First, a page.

Explore further: Physics team uses pixel sensitivity of smartphone as a random generator for encryption

More information: -- Mlot, Tovey & Hu. 2011. Fire ants self-assemble into hydrophobic rafts to survive floods. PNAS , dx.doi.org/10.1073/pnas.1016658108

Ants as Fluids: Physics-Inspired Biology, Micah Streiff, Nathan Mlot, Sho Shinotsuka, Alex Alexeev, David Hu, arXiv:1010.3256v1 [physics.flu-dyn] arxiv.org/abs/1010.3256

Abstract
Fire ants use their claws to grip diverse surfaces, including each other. As a result of their mutual adhesion and large numbers, ant colonies flow like inanimate fluids. In this sequence of films, we demonstrate how ants behave similarly to the spreading of drops, the capillary rise of menisci, and gravity-driven flow down a wall. By emulating the flow of fluids, ant colonies can remain united under stressful conditions.

Provided by Inside Science News Service

4.7 /5 (18 votes)

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User comments : 20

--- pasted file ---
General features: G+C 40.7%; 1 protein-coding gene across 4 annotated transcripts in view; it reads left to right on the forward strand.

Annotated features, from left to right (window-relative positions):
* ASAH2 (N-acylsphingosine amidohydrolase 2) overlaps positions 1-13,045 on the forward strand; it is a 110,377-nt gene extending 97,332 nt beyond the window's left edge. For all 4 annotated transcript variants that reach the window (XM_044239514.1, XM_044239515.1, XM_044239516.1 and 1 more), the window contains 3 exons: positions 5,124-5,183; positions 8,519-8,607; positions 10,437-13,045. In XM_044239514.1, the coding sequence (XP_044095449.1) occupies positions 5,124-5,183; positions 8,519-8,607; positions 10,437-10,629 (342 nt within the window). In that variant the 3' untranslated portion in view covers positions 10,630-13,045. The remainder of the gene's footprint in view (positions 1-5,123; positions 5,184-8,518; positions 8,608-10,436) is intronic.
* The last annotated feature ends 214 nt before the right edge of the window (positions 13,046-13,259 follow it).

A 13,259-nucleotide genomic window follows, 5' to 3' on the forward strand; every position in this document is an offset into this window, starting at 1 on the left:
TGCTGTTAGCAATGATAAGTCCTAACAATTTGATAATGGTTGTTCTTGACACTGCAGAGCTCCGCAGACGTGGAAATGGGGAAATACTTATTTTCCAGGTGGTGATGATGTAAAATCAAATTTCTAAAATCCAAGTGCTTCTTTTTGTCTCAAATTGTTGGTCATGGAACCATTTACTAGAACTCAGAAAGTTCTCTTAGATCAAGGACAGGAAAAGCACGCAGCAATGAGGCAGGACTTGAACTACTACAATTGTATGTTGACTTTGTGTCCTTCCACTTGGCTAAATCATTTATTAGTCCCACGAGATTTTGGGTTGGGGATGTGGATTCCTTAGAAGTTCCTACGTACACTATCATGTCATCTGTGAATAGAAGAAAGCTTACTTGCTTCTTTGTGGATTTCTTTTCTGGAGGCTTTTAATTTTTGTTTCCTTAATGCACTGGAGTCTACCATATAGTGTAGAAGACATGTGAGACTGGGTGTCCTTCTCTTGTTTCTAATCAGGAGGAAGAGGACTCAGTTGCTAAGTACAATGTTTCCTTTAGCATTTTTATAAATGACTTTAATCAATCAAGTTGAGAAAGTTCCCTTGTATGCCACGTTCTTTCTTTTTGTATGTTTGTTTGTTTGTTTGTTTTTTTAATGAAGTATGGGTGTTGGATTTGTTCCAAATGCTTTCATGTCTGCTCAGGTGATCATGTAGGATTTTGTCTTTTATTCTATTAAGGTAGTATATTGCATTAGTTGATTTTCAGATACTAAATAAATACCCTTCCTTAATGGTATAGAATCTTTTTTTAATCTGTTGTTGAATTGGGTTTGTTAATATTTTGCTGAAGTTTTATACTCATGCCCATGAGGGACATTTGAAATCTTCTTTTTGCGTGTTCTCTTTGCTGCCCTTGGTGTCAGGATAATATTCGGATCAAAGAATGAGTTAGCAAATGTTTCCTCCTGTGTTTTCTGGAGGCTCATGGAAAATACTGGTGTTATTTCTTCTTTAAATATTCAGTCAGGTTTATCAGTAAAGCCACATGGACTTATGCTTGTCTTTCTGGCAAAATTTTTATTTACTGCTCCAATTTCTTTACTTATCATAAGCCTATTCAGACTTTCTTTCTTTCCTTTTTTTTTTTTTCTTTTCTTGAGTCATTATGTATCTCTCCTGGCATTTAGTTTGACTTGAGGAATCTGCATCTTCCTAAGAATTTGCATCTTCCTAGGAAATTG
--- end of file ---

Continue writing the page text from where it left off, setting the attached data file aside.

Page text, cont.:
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JRDarby
3.9 / 5 (7) Apr 25, 2011
Obligatory: I, for one, welcome our new Formicidae overlords!
TheGhostofOtto1923
4.1 / 5 (13) Apr 25, 2011
One wonders if a similar species couldnt travel through space in a similar manner by forming into spores. But how would they get there to begin with? Maybe they began in the interior of a comet? Or in an icy moon, blown into space by ice volcanos?
mthorn10
1.7 / 5 (10) Apr 26, 2011
That's cool!! Romans 1:20 For since the creation of the world His invisible attributes, His eternal power and divine nature, have been clearly seen, being understood through what has been made, so that they are without excuse.
J-n
4 / 5 (6) Apr 26, 2011
It's very interesting!!

Exodus 21:20-21 When a man strikes his male or female slave with a rod so hard that the slave dies under his hand, he shall be punished. If, however, the slave survives for a day or two, he is not to be punished, since the slave is his own property.

From today forward every bible quote i see here on Physorg, i will respond to with a bible quote of my own. Same Bible Same infallibility no?
Modernmystic
3 / 5 (2) Apr 26, 2011